Acute Upper Airway Obstruction Due to Inflammatory Laryngeal Disease in 5 Cats

Authors

  • Merilee F. Costello DVM;,

    Corresponding author
    1. Section of Critical Care (Costello, King), and the Section of Radiology (Keith), Department of Clinical Studies, and the Laboratory of Pathology and Toxicology, Department of Pathobiology (Hendrick), School of Veterinary Medicine, University of Pennsylvania.
      Section of Critical Care, Department of Clinical Studies, School of Veterinary Medicine, University of Pennsylvania, 3900 Delancy Street, Philadelphia, PA 19104-6010
    Search for more papers by this author
  • Dennis Keith DVM,

    1. Section of Critical Care (Costello, King), and the Section of Radiology (Keith), Department of Clinical Studies, and the Laboratory of Pathology and Toxicology, Department of Pathobiology (Hendrick), School of Veterinary Medicine, University of Pennsylvania.
    Search for more papers by this author
  • Mattie Hendrick VMD, DACVP,

    1. Section of Critical Care (Costello, King), and the Section of Radiology (Keith), Department of Clinical Studies, and the Laboratory of Pathology and Toxicology, Department of Pathobiology (Hendrick), School of Veterinary Medicine, University of Pennsylvania.
    Search for more papers by this author
  • Lesley King MVB, DACVECC, DACVIM

    1. Section of Critical Care (Costello, King), and the Section of Radiology (Keith), Department of Clinical Studies, and the Laboratory of Pathology and Toxicology, Department of Pathobiology (Hendrick), School of Veterinary Medicine, University of Pennsylvania.
    Search for more papers by this author

Section of Critical Care, Department of Clinical Studies, School of Veterinary Medicine, University of Pennsylvania, 3900 Delancy Street, Philadelphia, PA 19104-6010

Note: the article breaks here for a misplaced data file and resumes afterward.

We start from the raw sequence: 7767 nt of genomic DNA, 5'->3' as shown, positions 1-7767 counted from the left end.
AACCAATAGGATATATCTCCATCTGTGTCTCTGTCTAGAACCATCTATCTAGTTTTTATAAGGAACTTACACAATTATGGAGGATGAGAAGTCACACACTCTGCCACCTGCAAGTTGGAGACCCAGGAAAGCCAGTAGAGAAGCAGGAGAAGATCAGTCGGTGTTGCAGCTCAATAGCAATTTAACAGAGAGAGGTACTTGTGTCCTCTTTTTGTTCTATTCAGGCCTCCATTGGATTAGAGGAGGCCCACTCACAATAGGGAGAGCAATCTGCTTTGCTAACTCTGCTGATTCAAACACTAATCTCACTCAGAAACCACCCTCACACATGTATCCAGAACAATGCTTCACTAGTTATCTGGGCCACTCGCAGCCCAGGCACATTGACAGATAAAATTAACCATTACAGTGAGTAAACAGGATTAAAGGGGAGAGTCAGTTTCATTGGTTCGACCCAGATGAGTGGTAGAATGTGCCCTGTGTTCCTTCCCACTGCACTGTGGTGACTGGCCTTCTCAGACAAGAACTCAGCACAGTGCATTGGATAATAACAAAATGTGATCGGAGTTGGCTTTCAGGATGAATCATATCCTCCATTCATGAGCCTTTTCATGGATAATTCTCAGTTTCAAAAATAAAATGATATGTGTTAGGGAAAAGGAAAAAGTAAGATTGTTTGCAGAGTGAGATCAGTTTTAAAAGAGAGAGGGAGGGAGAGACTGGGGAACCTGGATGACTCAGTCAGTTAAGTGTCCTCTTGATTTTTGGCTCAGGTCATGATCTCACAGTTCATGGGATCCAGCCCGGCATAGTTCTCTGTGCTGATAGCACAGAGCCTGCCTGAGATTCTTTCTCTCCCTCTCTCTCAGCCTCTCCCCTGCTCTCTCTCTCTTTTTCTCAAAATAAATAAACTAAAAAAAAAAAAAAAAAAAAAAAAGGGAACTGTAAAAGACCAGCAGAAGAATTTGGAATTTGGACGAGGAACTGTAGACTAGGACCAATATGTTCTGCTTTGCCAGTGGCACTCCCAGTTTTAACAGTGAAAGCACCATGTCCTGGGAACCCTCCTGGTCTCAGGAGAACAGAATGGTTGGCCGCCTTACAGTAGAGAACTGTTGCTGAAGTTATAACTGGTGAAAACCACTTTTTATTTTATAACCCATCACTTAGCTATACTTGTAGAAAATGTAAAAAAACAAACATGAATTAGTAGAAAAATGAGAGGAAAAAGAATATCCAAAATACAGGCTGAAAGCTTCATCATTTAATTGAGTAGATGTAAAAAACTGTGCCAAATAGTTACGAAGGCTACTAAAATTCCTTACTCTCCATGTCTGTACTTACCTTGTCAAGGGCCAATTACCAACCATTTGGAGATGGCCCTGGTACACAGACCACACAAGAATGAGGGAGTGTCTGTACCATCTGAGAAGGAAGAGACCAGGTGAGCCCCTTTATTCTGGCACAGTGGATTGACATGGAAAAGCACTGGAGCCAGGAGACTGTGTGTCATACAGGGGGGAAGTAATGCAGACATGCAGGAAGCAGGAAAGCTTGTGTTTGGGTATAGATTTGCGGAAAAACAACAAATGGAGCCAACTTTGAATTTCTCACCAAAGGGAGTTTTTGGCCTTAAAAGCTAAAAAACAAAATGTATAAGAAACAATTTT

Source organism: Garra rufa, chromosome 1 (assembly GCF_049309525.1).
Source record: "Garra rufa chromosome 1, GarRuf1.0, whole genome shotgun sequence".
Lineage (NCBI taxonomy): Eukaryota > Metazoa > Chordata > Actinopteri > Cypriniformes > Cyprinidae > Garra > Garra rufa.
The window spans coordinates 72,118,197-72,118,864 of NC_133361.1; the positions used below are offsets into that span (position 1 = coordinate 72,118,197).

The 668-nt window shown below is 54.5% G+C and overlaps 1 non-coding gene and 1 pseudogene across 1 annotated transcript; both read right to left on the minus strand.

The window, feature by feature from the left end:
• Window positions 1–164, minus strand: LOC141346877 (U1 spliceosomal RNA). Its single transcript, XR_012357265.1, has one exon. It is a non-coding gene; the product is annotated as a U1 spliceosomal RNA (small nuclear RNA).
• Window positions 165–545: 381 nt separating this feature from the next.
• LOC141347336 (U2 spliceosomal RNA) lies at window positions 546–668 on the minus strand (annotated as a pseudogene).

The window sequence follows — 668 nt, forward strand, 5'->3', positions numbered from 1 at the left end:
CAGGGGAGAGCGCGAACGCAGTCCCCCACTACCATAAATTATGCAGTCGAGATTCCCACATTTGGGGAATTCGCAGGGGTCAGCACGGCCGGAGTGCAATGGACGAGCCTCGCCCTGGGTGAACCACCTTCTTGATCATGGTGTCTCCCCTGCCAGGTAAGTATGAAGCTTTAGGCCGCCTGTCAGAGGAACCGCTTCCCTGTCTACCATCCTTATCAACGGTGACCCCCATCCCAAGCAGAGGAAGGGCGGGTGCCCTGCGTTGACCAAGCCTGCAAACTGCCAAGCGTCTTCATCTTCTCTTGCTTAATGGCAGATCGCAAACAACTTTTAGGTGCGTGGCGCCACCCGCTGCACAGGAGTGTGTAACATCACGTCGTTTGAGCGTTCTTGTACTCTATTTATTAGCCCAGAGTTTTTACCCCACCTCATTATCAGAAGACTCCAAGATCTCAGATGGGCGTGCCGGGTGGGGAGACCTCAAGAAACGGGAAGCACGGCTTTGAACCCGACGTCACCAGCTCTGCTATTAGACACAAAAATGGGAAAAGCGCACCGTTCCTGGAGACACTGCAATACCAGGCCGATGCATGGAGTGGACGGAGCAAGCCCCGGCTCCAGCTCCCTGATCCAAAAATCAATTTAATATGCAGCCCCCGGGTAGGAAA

Abstract

Objective: To describe a clinical syndrome of upper airway obstruction in 5 cats due to inflammatory laryngeal disease.

Series Summary: Medical records of 5 cats with upper airway obstruction and a histopathologic diagnosis of inflammatory laryngeal disease were reviewed. Historical findings included: dyspnea, anorexia, voice change, and gagging/non-productive retching. Thoracic radiographs revealed a bronchial pattern in 2 cats, with consolidation of the right middle lung lobe in one cats. Laryngeal examinations typically revealed severe swelling and erythema which could not be grossly distinguished from neoplasia. Histopathologic examination of laryngeal biopsies revealed neutrophilic (n=5) and lymphoplasmacytic (n=4) inflammation. All of the cats were treated with corticosteroids and 4 cats received antibiotics. Two cats died while hospitalized, one was discharged and lost to follow-up, and 2 are doing well 7 months and 4 years later, respectively.

New information provided: Inflammatory laryngeal disease in cats may present as an acute upper airway obstruction. These cases may respond to corticosteroids and antibiotics, and some cases may have an excellent long-term prognosis.(J Vet Emerg Crit Care 2001; 11(3): 205–211)

Ancillary